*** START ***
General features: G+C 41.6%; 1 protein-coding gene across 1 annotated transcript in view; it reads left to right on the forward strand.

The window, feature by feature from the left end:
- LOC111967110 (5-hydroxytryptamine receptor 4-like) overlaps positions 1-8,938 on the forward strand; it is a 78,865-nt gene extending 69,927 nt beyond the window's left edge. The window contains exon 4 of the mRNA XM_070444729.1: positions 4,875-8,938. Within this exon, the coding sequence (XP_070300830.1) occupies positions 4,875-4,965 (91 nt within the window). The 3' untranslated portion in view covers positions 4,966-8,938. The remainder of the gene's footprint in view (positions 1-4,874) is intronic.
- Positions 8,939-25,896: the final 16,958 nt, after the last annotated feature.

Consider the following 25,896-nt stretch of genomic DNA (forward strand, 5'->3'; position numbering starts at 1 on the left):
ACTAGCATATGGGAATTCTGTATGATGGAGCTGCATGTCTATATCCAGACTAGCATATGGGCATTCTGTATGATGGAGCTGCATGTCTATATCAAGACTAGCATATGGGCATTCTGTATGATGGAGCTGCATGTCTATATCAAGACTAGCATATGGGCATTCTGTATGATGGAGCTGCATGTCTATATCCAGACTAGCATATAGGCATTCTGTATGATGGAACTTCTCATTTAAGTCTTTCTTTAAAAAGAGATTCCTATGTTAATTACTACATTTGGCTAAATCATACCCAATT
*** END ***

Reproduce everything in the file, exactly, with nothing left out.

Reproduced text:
General features: G+C 41.6%; 1 protein-coding gene across 1 annotated transcript in view; it reads left to right on the forward strand.

The window, feature by feature from the left end:
- LOC111967110 (5-hydroxytryptamine receptor 4-like) overlaps positions 1-8,938 on the forward strand; it is a 78,865-nt gene extending 69,927 nt beyond the window's left edge. The window contains exon 4 of the mRNA XM_070444729.1: positions 4,875-8,938. Within this exon, the coding sequence (XP_070300830.1) occupies positions 4,875-4,965 (91 nt within the window). The 3' untranslated portion in view covers positions 4,966-8,938. The remainder of the gene's footprint in view (positions 1-4,874) is intronic.
- Positions 8,939-25,896: the final 16,958 nt, after the last annotated feature.

Consider the following 25,896-nt stretch of genomic DNA (forward strand, 5'->3'; position numbering starts at 1 on the left):
ACTAGCATATGGGAATTCTGTATGATGGAGCTGCATGTCTATATCCAGACTAGCATATGGGCATTCTGTATGATGGAGCTGCATGTCTATATCAAGACTAGCATATGGGCATTCTGTATGATGGAGCTGCATGTCTATATCAAGACTAGCATATGGGCATTCTGTATGATGGAGCTGCATGTCTATATCCAGACTAGCATATAGGCATTCTGTATGATGGAACTTCTCATTTAAGTCTTTCTTTAAAAAGAGATTCCTATGTTAATTACTACATTTGGCTAAATCATACCCAATT